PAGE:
However, a rollout of duplicated cabling for analogue pay TV by Telstra and Optus sidetracked broadband implementation in Australia. This rollout did not extend beyond parts of the major capital cities. The cabling was was not designed for broadband data, but for TV with some telephone and data services.

Future Possibilities

For an overview of wireless technology see: The World Will Go Wireless

Some more recent Australian developments:

The operation of most digital communications in this band is defined by the IEEE802.11 standard and its successors. The use that was first promoted and which is still the major use of network interface cards (NICs) to IEEE802.11 is local area networking. In fact the radiated power produced by commercial NICs is sized appropriately for this use, in the range 35-50 mW. This provides acceptable indoor range, negligible biohazard, and allows many networks to coexist in the same channel without undue interference. The basic principle of the infrastructure mode (the most useful to examine) is for one NIC to be connected to a wired backbone LAN. This station is called the access point, and acts like a hub. All other stations logged on to the access point use the same channels and spreading sequence, and effectively communicate with the access point in a wireless LAN with total data capacity that may be up to 11 Mb/s. Data rates of 45 Mb/s have been announced...

Assume that a high bandwidth Internet link is available in a country town, to which a wireless access point is connected. The access point signal is taken to a nearby high point or mast. An antenna is connected, designed to produce a substantially horizontal radiation pattern, tailored in azimuth to the population area it is designed to serve. A bi-directional amplifier is used, to reach the maximum allowable EIRP (Effective Isotropic Radiated Power).

Subscribers to the ISP service must have line of sight to the access point antenna, though community sharing is quite possible. Each subscriber has an NIC and a highly directional antenna pointing towards the access point antenna, again within the ACA limits.

What will have been achieved is a possible 11 Mb/s service area of 5 km radius (assuming an antenna omnidirectional in azimuth), probably capable of supporting 50-70 broadband users with a reasonable fraction of this data rate at most times. Greater range is possible at lower rates, as shown in case study 2. These range extensions have been achieved over the indoor 100 m by eliminating problems in the radio path, providing highly directional antennas, and boosting the central power where highly directional antennas are not possible...

Take-up of ADSL in a Networking the Nation trial in Launceston resulted in only 180 subscribers (target of 2500 by mid 2002). The Commonwealth Government recently announced a subsidy to waive the $A189 connection fee and reduce the monthly fee to $A50.50 from $A89 [Mercury, 11-07-2001]. It would be interesting to see the effect of an equivalent subsidy ($A1.1M over two years) applied to wireless broadband in a similar city without broadband services...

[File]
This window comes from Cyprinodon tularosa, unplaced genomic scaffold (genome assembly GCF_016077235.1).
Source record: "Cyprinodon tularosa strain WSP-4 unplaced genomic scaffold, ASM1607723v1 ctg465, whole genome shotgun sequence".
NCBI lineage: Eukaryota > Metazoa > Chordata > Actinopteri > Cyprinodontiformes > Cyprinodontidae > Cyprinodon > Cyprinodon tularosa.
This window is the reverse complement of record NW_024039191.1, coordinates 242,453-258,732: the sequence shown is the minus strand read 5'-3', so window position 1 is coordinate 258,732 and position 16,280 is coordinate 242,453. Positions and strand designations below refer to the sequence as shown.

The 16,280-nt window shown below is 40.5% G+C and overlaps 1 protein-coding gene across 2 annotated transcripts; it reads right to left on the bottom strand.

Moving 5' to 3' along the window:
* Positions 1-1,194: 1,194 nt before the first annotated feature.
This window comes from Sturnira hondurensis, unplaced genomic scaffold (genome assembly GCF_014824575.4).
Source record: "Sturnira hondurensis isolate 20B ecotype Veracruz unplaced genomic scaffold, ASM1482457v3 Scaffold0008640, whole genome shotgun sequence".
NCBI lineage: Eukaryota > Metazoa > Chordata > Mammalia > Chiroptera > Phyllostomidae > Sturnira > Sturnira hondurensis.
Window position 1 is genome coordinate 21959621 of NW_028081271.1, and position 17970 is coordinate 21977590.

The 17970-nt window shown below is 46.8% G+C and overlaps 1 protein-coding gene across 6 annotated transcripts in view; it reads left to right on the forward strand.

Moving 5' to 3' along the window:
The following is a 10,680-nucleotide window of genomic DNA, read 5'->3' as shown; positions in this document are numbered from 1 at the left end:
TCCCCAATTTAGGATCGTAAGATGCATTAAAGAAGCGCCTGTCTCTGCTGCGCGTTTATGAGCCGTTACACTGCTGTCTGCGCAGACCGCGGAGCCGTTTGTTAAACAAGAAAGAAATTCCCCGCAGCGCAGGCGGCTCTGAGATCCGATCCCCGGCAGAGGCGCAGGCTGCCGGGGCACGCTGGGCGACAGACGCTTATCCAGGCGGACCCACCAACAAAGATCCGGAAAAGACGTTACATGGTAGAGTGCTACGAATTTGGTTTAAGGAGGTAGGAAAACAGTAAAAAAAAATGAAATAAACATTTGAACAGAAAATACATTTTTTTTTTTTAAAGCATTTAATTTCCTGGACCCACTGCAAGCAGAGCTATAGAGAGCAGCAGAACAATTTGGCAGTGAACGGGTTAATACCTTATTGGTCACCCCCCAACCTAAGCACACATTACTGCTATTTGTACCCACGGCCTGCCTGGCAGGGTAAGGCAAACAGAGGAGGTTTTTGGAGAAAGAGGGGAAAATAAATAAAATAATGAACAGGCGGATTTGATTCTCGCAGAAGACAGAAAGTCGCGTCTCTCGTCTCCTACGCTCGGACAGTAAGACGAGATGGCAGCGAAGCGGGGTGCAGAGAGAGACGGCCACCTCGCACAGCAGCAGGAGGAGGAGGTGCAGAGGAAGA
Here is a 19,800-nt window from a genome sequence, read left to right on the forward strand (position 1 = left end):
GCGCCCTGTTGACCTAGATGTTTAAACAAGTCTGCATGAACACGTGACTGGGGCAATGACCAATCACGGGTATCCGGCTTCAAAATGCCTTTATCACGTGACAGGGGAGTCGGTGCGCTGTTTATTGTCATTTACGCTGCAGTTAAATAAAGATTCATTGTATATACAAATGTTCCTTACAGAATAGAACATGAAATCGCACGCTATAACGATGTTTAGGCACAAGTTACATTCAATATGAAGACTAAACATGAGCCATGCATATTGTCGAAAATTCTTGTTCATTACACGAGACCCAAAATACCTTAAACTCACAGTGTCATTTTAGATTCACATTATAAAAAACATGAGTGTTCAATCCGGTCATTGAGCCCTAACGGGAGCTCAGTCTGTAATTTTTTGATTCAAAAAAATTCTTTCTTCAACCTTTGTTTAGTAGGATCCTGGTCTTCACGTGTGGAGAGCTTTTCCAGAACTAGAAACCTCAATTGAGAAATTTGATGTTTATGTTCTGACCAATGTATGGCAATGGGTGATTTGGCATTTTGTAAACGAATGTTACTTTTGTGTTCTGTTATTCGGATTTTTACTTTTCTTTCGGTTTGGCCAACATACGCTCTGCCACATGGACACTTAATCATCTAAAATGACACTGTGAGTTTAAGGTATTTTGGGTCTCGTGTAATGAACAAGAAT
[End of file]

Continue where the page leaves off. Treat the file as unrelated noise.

The policies of the Commonwealth and of the political parties should provide incentives (parallel to the ADSL and other initiatives) for the establishment of wireless ISPs in regional Australia, as soon as possible. Community access centres should also be capable of managing such funds and services.

From: Broadband Internet Access in Regional Australia, Arthur Sale, Journal of Research and Pratice in Information Technology, Vol 33 Number 4, 2002.

The Internet has long outgrown its beginnings as a message system. It now hosts a multitude of video and audio applications. However, the current quality of real time delivery is insufficient for streaming media video. This paper examines what isneeded to improve this quality to acceptable levels by considering the issues involved for the Internet to support broadcast television.

However, for most users of the current Internet the quality of streaming media,particularly of streaming media video, is generally very poor. The pictures are small, the video isjerky and lossy, and servers repeatedly crash when asked to stream a single feed to many userssimultaneously...

The service can be supported as a result of evoluntary upgrades that are already being deployed for other commercial reasons.

From: Issues in the Deployment of Digital TV on the Internet, Chris Bennett, Journal of Research and Pratice in Information Technology, Vol 33 Number 4, 2002.

Why BushLAN?

From: Why BushLAN?, Research School of Physical Sciences and Engineering, ANU, 2002

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Copyright © Tom Worthington 2001-2002.